Starbucks threw in the towel and announced that they will start offering free WiFi starting July 1st. From Starbucks: Free Wi-fi at 6,700 U.S. sites by Ashley M. Heher:
Starbucks Corp. will begin offering unlimited free Wi-Fi at all of its company-operated U.S. locations next month, part of an ongoing effort to bring more customers in the door.
The free wireless Internet will be available July 1 at about 6,700 locations.
Photo Like ducks in a row by Joel Washing
My thoughts have not changed since the 2008 INeedCoffee article Coffee Roundtable – Our Starbucks Idea was published. Here was my advice.
Don’t offer Free WiFi. Free attracts freeloaders. People arrive early, buy maybe one drink, and then camp out all day. Other customers quickly learn there are no places to sit among the sea of laptops and stop coming.
How did I arrive at this opinion? Zoka Coffee.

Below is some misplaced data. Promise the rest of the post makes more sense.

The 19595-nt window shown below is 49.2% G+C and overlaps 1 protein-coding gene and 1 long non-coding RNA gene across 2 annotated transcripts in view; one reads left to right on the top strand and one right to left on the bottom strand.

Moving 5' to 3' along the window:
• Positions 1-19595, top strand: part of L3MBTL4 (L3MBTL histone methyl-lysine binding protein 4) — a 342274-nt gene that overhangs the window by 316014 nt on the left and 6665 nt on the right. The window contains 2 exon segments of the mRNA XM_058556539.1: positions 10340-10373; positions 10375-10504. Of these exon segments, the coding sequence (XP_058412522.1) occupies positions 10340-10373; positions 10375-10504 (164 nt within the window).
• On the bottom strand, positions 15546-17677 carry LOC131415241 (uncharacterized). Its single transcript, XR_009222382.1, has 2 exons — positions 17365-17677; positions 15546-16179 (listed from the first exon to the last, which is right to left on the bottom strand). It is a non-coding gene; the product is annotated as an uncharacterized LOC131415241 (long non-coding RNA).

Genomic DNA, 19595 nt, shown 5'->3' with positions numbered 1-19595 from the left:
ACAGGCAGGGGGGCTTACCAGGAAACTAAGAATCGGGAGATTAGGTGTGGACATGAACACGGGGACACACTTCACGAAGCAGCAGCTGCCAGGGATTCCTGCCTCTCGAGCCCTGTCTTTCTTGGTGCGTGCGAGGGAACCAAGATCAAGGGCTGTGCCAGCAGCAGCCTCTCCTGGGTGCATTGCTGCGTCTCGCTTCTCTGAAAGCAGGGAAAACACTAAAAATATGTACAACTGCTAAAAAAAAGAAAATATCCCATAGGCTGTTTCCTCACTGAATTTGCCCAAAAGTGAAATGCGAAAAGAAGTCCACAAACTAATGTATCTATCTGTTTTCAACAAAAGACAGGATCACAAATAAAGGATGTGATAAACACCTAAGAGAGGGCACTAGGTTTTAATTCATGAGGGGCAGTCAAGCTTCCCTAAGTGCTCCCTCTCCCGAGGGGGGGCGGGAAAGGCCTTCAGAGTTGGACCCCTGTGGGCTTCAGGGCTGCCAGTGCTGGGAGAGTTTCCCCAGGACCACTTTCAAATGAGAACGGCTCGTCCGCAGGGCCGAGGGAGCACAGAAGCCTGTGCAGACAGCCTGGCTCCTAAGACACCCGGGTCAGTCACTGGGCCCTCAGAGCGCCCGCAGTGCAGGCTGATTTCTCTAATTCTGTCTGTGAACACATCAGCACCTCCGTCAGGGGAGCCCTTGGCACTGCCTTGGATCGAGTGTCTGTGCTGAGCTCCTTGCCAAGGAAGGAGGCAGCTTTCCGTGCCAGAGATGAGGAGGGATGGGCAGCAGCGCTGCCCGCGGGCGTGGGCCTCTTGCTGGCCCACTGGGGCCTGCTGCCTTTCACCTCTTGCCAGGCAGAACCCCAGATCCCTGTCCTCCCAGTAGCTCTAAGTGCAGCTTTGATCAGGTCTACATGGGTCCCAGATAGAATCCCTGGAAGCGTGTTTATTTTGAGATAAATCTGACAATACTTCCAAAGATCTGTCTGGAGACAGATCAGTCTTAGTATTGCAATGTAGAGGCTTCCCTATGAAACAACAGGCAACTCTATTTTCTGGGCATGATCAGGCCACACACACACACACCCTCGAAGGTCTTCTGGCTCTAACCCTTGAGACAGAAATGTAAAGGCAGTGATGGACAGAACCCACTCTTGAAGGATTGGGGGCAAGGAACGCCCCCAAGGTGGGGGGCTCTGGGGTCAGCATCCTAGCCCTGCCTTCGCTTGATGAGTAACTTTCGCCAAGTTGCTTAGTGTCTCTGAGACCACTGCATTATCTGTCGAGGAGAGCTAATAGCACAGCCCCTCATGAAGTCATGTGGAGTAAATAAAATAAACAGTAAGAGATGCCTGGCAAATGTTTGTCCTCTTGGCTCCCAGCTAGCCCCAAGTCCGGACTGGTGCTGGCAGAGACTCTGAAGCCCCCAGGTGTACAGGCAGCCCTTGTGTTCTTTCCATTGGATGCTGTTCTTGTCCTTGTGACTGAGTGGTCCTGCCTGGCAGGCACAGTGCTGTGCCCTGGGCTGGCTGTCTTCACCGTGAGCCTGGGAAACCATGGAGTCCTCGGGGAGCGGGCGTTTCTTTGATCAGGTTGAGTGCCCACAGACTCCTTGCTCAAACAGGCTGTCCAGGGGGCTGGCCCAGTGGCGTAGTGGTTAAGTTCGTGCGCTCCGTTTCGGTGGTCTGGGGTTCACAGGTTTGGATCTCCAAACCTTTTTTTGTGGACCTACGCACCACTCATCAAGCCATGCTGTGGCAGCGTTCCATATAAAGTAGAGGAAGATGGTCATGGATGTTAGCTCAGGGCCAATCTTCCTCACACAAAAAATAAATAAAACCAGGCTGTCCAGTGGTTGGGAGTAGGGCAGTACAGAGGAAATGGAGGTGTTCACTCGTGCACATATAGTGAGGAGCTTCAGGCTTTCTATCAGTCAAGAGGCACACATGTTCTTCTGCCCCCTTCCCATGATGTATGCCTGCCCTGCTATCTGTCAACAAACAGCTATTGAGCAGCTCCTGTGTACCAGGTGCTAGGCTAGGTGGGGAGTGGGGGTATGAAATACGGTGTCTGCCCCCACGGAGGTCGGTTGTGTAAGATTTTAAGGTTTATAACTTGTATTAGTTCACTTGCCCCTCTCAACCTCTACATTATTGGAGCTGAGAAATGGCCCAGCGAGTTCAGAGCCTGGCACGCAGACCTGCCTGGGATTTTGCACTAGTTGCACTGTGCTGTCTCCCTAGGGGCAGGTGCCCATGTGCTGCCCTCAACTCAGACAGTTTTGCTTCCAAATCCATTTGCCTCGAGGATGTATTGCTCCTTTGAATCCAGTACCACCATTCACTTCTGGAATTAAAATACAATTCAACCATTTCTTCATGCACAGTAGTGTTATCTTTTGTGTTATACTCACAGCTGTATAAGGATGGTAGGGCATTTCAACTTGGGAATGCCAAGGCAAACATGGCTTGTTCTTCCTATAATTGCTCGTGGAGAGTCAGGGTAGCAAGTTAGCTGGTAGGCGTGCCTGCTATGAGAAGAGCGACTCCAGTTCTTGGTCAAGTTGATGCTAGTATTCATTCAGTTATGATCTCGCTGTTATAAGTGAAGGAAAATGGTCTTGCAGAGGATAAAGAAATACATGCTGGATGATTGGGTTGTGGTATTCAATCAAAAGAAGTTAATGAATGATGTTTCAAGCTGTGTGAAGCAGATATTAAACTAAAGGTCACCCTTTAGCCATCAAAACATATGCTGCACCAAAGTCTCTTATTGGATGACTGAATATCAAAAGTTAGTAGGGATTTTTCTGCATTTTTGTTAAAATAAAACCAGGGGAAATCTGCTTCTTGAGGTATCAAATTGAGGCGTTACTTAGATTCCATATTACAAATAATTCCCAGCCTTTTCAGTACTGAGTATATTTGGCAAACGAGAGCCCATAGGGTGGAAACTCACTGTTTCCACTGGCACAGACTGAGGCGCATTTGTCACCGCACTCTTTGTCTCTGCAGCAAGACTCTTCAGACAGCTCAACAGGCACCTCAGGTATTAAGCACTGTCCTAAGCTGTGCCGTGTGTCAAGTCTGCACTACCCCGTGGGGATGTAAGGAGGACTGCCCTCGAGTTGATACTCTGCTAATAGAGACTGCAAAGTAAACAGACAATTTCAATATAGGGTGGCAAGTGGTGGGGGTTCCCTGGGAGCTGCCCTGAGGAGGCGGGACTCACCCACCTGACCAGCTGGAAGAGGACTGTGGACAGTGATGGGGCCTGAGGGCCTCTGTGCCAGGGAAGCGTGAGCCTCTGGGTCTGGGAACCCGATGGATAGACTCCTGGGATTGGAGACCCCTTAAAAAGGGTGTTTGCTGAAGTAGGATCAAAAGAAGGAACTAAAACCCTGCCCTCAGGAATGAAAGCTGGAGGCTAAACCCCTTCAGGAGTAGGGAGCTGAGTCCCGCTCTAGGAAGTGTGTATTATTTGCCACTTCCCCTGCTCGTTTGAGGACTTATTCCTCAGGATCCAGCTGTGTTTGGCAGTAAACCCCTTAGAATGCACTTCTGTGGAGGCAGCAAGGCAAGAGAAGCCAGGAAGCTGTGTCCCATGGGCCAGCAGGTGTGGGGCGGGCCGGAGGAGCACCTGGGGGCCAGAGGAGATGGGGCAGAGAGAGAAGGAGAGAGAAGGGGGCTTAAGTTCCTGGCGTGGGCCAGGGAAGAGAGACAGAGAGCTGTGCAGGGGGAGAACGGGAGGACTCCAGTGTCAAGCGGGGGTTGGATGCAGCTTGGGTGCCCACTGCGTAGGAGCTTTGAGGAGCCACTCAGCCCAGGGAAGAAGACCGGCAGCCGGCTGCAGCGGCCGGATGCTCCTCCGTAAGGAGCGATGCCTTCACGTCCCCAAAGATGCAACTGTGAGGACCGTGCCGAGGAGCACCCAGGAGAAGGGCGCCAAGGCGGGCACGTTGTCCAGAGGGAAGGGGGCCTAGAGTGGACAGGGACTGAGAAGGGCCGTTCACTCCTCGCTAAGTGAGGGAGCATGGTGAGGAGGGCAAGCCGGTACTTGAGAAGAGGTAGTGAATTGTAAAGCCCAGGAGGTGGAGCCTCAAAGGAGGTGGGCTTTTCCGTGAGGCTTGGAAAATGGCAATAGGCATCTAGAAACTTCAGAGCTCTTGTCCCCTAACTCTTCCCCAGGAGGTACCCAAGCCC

Zoka is one of the top roasters here in Seattle and up until recently they were infested with WiFi freeloaders. Each time I went there, every seat was taken. A room full of laptop users quietly clicking away next to mostly empty coffee cups. Very little conversation and the line was usually empty. Zoka Tangletown was a laptop refugee camp. Because of this and having the highest priced espresso in Seattle, I stopped going there.
Then in May of this year, Zoka decided they had enough of the freeloaders and modified their WiFi policy. In the blog post The Low Down on Zoka’s New WiFi Policy they announced they would be restricting users to 2 hours with each purchase. Good for them.
Even though I am not a Starbucks fan, I always respected how up until today they never caved into pressure for free WiFi. People chatted with each other in their cafes. Meetings took place there. First dates. That is about to end. Soon the freeloaders will descend into Starbucks with their laptops. They’ll spread out their stuff, plug in their headphones and tune out their neighbors.
The Low Down on Zoka’s New WiFi Policy – May 6, 2010 blog post. (post removed)
Starbucks: Free Wi-fi at 6,700 U.S.sites – Detroit Free Press story by Ashley M. Heher of the Associated Press. (press release removed)